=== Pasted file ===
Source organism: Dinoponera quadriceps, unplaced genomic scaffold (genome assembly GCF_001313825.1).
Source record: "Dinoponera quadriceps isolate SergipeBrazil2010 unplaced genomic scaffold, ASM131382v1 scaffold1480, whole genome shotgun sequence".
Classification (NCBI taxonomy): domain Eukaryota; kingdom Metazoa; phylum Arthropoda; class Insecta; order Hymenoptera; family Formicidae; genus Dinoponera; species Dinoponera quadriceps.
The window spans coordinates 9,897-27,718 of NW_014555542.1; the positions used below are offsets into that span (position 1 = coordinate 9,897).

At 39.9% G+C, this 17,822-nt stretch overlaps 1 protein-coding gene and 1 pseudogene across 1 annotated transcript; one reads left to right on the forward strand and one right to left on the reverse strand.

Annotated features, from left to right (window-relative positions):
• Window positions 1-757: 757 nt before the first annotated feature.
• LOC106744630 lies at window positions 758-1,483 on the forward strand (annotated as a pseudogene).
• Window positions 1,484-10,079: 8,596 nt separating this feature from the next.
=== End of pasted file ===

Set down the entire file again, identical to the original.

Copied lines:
Source organism: Dinoponera quadriceps, unplaced genomic scaffold (genome assembly GCF_001313825.1).
Source record: "Dinoponera quadriceps isolate SergipeBrazil2010 unplaced genomic scaffold, ASM131382v1 scaffold1480, whole genome shotgun sequence".
Classification (NCBI taxonomy): domain Eukaryota; kingdom Metazoa; phylum Arthropoda; class Insecta; order Hymenoptera; family Formicidae; genus Dinoponera; species Dinoponera quadriceps.
The window spans coordinates 9,897-27,718 of NW_014555542.1; the positions used below are offsets into that span (position 1 = coordinate 9,897).

At 39.9% G+C, this 17,822-nt stretch overlaps 1 protein-coding gene and 1 pseudogene across 1 annotated transcript; one reads left to right on the forward strand and one right to left on the reverse strand.

Annotated features, from left to right (window-relative positions):
• Window positions 1-757: 757 nt before the first annotated feature.
• LOC106744630 lies at window positions 758-1,483 on the forward strand (annotated as a pseudogene).
• Window positions 1,484-10,079: 8,596 nt separating this feature from the next.